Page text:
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Wake Up To Politics - October 7, 2015

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Wednesday, October 7, 2015
398 Days until Election Day 2016
117 Days until the Iowa Caucuses
21 Days until the Next Republican Debate
6 Days Until the 1st Democratic DebateIt's Wednesday, October 7, 2015, I'm Gabe Fleisher for Wake Up To Politics, and reporting from WUTP world HQ in my bedroom - Good morning: THIS IS YOUR WAKE UP CALL!!!
To send me questions, comments, tips, new subscribers, and more: email me at wakeuptopolitics@gmail.com. To learn more about WUTP and subscribe, visit the site: wakeuptopolitics.com, or like me on Twitter and Facebook. More ways to engage with WUTP at the bottom.

White House Watch

  • The President’s Schedule At 11:15am, President Obama sits down with President Joachim Guack of Germany . According to the White House, Guack’s visit meeting marks “the 25th anniversary of German reunification and underscore the abiding friendship and partnership between the United States and Germany”; the two Presidents will discuss “ways to build on this partnership in the pursuit of common values and shared strategic and economic goals.”
  • At 12:20pm, the President will speak at the White House Summit on Worker Voice, a summit of “workers, employers, unions, organizers, and other advocates and experts” that will “focus on how workers can make their voices heard in the workplace in ways that are good for workers and businesses” and will “look to energize a new generation of Americans to come together and recognize the potential power of their voice at work.”
  • Then, at 2:30 PM, he will meet with his Secretary of State, John Kerry.
  • Finally, at 4:30pm, Obama will return to the Worker Voice Summit to participate in a town hall-style conversation with workers and organizers gathered at the summit.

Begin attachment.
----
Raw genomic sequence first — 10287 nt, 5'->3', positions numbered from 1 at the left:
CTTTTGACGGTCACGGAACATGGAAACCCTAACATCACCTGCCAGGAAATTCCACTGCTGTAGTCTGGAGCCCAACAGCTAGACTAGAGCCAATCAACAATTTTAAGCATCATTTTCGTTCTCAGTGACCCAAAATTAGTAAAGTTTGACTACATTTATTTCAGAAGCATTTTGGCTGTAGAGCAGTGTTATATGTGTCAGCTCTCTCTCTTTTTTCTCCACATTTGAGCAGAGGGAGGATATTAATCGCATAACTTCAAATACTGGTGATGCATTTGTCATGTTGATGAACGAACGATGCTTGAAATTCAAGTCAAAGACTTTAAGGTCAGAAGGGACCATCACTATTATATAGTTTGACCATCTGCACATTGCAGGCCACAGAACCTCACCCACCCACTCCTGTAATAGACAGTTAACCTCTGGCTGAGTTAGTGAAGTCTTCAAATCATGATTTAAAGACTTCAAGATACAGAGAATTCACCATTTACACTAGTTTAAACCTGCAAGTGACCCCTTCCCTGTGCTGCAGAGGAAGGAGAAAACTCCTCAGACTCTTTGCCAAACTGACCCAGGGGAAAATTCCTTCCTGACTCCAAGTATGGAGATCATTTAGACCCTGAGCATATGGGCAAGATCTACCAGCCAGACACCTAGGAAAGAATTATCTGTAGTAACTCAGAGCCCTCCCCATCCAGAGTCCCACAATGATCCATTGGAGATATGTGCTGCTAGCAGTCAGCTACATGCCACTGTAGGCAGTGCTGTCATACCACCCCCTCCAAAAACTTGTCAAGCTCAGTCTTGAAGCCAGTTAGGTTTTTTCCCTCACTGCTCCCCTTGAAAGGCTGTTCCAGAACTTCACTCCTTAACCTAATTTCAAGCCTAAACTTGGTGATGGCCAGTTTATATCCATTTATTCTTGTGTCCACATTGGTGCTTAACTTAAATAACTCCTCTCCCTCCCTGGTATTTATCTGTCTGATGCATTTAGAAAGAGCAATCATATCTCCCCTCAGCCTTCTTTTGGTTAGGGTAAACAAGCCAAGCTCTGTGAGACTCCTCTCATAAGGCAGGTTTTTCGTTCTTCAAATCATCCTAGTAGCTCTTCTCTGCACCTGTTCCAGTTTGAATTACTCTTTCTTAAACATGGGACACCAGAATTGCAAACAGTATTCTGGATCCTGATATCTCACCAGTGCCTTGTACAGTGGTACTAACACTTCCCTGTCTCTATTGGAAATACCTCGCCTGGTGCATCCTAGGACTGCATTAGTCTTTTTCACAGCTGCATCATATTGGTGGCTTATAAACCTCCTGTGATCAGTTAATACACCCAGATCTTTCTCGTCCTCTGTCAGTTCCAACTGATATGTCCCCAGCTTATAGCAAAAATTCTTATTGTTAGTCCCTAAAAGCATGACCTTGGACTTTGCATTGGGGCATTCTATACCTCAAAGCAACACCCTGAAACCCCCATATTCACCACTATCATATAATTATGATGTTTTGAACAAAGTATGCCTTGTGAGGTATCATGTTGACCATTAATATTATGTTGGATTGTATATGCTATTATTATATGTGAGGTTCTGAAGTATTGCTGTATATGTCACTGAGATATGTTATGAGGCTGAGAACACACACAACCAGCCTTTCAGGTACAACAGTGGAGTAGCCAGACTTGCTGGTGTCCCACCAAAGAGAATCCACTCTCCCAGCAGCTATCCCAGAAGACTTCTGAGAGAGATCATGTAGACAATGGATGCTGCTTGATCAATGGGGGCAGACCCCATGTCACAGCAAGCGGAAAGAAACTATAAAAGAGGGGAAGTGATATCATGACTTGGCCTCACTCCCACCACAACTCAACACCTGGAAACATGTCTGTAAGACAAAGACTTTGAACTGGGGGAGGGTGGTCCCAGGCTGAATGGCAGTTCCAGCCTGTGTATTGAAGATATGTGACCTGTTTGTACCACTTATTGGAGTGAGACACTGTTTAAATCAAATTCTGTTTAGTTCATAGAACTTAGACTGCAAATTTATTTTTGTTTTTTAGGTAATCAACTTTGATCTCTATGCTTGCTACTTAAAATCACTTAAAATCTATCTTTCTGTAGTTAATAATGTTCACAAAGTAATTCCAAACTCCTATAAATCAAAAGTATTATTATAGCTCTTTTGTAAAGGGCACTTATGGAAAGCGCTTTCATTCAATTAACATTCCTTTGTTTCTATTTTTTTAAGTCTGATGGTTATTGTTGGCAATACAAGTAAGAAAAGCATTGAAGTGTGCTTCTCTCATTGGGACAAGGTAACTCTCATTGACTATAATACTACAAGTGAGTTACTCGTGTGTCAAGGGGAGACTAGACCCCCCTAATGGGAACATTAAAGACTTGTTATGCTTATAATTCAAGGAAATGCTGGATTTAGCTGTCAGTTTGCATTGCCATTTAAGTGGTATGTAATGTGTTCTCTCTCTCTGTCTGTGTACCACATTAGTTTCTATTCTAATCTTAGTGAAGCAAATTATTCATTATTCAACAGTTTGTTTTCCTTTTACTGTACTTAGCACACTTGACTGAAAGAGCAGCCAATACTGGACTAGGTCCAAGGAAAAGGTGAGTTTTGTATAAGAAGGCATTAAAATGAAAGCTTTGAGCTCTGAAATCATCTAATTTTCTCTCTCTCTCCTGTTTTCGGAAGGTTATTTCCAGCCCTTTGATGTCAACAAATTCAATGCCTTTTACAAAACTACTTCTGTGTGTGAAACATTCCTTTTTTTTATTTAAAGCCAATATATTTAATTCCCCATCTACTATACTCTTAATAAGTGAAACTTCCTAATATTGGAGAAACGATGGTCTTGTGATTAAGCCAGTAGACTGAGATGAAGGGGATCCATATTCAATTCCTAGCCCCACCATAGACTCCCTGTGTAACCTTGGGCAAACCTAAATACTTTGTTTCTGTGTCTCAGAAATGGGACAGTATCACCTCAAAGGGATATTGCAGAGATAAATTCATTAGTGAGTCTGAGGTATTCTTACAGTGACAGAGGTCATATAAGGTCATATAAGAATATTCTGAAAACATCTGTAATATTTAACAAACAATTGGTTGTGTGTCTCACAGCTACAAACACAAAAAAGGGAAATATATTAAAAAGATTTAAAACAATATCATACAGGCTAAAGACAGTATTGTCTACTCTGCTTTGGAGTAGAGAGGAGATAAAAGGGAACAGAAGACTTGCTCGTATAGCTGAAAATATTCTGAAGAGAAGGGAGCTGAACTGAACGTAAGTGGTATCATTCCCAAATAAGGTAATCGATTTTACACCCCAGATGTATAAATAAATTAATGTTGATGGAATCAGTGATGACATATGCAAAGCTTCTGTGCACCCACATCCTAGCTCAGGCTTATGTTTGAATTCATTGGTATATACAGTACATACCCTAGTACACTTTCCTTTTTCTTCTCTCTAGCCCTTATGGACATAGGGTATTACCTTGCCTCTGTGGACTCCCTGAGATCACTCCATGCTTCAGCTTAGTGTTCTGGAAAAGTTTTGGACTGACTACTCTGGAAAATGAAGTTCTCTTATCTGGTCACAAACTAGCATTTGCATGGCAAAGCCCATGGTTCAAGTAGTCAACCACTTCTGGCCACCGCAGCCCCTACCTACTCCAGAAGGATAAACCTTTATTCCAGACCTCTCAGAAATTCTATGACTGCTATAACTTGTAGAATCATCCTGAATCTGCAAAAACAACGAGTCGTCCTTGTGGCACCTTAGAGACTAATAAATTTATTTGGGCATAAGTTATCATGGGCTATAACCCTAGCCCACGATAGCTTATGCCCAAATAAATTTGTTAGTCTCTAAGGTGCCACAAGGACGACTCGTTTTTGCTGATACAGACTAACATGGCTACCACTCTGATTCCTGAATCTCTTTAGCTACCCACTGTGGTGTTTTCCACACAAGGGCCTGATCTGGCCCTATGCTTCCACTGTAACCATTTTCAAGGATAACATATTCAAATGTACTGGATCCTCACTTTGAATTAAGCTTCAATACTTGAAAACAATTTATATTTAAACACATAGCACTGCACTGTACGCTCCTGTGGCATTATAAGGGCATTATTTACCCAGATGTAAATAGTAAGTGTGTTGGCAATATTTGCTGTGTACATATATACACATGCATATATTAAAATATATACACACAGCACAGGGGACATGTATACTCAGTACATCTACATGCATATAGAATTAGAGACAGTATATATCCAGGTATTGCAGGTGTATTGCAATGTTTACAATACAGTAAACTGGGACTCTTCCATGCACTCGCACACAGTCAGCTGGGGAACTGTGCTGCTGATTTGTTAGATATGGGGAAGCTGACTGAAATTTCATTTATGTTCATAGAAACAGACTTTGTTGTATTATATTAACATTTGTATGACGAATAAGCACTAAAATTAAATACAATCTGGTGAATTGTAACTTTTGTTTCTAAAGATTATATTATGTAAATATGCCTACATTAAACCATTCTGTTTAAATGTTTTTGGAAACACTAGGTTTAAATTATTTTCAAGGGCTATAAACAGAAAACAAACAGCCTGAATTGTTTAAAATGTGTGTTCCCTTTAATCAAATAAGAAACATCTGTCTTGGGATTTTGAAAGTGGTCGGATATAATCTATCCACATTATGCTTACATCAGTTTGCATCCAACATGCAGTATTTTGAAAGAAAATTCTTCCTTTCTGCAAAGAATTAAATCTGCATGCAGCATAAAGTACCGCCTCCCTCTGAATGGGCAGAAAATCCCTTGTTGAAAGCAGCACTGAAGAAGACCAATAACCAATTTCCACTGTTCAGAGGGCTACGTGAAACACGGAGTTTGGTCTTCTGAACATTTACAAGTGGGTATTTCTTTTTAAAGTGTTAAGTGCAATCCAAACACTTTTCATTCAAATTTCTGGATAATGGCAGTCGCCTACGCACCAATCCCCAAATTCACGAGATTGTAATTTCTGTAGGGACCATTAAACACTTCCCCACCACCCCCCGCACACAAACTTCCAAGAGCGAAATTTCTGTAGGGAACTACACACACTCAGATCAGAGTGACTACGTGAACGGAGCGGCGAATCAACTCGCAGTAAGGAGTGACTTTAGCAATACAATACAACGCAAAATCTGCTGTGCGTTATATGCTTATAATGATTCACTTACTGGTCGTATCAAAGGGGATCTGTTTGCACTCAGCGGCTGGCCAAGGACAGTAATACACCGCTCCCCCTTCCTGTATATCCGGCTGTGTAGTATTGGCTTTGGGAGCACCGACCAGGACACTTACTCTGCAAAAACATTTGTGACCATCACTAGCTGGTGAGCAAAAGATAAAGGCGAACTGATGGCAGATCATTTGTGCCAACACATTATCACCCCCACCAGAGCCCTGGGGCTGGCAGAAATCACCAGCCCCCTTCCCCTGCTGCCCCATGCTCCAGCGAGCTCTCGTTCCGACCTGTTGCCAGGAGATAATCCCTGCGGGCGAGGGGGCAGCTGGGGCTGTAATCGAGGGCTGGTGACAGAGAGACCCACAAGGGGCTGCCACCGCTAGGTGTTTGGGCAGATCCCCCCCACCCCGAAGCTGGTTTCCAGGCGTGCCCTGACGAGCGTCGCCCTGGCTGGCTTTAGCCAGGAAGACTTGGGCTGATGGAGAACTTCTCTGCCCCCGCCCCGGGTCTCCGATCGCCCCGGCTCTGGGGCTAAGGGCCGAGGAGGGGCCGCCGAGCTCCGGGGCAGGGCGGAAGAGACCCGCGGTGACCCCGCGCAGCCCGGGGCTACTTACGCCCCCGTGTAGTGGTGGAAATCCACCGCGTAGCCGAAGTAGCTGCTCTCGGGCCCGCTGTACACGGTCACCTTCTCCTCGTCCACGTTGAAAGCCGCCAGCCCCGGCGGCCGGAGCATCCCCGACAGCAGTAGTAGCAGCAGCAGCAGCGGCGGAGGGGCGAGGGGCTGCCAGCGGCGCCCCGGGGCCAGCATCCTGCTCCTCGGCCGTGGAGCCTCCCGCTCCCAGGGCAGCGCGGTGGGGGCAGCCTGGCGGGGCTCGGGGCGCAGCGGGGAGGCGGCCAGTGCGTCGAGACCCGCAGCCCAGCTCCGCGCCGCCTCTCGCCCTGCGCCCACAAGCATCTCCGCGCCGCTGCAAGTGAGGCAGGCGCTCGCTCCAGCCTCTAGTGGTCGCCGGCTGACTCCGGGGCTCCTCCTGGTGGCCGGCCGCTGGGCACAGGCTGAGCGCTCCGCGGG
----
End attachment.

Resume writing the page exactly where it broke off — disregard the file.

• That closing public conversation will be co-hosted by Coworker.org, and will “include questions and stories from both participants in the room, and workers and organizers from around the country,” according to the White House.

Capitol Hill News

  • Today in the Senate The upper chamber will continue its consideration of H.R. 1735, the National Defense Authorization Act (NDAA) conference report, today.
  • The conference report cleared a procedural hurdle in the chamber Tuesday, but still faces a long path to becoming law. The President has threatened to veto the bill “over its use of extra Overseas Contingency Operations (OCO) funds – money that essentially serves as a workaround to the sequestration caps in place across the budget,” the Washington Post reports.
  • Just months ago, the Senate passed its version of the NDAA by a 71-25 vote: a wide majority of support enough to override a veto. However, that was before the presidential veto threat that has deteriorated Democratic support for the authorization bill: on the conference committee that devised H.R. 1735, just two Senate Democrats approved the group’s report.